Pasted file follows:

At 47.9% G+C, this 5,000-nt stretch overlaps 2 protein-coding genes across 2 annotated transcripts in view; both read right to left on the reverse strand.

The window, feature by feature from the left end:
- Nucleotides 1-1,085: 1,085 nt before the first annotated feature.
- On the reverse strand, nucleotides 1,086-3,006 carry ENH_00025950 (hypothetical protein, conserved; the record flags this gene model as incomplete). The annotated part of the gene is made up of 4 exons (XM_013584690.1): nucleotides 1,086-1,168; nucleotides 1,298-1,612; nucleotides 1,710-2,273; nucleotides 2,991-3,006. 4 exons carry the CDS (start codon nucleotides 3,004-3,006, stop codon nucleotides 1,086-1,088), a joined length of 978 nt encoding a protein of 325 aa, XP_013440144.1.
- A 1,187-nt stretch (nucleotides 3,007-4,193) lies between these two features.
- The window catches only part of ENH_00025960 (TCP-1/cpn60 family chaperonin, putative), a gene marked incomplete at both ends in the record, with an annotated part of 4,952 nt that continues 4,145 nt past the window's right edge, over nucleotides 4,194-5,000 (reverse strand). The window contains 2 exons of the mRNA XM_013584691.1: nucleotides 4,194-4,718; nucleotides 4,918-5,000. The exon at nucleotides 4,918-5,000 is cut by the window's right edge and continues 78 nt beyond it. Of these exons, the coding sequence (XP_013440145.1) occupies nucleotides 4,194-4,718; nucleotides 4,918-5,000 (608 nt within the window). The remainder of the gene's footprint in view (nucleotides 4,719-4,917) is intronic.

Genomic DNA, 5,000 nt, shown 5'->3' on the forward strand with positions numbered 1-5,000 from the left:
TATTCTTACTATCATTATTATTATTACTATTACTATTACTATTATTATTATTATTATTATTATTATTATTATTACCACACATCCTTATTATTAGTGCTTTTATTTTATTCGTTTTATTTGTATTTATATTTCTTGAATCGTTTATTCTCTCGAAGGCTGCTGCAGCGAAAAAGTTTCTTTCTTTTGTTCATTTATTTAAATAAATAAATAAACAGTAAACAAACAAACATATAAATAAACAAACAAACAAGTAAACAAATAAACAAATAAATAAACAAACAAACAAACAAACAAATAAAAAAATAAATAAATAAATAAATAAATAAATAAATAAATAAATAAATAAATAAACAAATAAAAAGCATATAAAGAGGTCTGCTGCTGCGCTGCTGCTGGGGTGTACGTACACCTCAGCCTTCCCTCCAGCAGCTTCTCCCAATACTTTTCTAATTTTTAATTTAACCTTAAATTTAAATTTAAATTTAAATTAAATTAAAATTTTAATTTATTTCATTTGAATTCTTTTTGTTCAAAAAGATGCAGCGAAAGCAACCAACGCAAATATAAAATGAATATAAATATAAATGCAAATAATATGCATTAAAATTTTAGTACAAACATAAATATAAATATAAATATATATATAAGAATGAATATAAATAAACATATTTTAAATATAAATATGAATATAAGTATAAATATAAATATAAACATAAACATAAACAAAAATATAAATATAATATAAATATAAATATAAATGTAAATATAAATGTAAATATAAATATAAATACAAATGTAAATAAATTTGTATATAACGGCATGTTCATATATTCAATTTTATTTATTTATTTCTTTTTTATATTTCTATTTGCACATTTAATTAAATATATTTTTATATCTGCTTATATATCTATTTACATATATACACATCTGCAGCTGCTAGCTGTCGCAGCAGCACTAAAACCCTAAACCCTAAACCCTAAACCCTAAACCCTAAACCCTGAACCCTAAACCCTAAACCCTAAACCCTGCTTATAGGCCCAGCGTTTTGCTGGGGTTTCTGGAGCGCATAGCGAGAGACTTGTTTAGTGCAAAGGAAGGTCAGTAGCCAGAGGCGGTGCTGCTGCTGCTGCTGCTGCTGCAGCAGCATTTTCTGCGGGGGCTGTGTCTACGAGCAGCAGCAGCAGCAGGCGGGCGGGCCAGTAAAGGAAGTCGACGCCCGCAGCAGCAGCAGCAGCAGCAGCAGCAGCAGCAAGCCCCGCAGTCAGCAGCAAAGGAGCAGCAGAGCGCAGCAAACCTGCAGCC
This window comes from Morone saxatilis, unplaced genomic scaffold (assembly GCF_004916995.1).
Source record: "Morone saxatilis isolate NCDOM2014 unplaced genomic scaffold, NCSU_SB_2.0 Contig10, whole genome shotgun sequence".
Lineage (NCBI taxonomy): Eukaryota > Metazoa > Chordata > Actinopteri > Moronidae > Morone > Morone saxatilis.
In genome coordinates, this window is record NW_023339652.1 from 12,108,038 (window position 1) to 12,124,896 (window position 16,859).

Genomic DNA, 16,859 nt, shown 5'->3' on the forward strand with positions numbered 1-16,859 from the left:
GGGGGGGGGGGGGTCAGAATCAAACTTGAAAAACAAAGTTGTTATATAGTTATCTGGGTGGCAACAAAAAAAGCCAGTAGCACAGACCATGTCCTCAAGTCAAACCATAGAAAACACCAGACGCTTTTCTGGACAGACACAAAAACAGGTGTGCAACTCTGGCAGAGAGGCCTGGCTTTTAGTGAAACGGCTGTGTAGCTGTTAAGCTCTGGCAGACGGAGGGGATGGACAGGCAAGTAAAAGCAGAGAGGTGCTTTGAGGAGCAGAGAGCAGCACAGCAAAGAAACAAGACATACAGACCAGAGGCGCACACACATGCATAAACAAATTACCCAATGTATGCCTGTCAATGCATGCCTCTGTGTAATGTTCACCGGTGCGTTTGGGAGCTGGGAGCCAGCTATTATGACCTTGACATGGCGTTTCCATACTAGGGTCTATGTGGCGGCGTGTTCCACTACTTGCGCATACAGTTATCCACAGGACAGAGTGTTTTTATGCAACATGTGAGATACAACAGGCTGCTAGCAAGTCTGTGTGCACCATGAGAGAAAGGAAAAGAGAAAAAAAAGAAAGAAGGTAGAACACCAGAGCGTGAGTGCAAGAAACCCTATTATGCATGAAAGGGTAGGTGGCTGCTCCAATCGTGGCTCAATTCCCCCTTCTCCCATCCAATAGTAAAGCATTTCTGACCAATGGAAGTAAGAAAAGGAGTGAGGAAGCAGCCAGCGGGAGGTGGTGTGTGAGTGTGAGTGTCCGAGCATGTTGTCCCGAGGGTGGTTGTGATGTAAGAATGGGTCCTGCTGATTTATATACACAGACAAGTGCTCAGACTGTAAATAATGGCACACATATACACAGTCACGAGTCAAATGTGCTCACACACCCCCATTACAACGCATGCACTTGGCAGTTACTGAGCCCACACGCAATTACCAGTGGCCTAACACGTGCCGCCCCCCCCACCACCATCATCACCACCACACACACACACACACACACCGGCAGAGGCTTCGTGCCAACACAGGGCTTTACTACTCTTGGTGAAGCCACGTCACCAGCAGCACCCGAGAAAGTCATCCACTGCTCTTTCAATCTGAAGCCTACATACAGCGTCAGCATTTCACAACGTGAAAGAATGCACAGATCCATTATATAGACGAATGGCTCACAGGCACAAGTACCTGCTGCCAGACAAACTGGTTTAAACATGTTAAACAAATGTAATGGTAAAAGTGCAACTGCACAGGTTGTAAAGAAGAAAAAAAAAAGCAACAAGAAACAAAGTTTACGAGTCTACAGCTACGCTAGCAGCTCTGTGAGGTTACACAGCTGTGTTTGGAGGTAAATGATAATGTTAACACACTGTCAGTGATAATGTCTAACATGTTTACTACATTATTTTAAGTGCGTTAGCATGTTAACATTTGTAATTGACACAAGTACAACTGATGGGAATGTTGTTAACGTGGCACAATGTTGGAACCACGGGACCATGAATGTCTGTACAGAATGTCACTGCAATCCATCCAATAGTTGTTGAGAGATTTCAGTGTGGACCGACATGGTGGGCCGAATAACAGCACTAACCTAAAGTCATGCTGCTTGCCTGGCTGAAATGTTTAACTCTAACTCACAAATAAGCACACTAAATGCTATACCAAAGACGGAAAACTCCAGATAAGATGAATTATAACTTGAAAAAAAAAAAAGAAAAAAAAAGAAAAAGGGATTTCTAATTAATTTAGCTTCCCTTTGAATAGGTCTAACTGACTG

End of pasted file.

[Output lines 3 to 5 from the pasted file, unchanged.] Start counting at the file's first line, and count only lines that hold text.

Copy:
- Nucleotides 1-1,085: 1,085 nt before the first annotated feature.
- On the reverse strand, nucleotides 1,086-3,006 carry ENH_00025950 (hypothetical protein, conserved; the record flags this gene model as incomplete). The annotated part of the gene is made up of 4 exons (XM_013584690.1): nucleotides 1,086-1,168; nucleotides 1,298-1,612; nucleotides 1,710-2,273; nucleotides 2,991-3,006. 4 exons carry the CDS (start codon nucleotides 3,004-3,006, stop codon nucleotides 1,086-1,088), a joined length of 978 nt encoding a protein of 325 aa, XP_013440144.1.
- A 1,187-nt stretch (nucleotides 3,007-4,193) lies between these two features.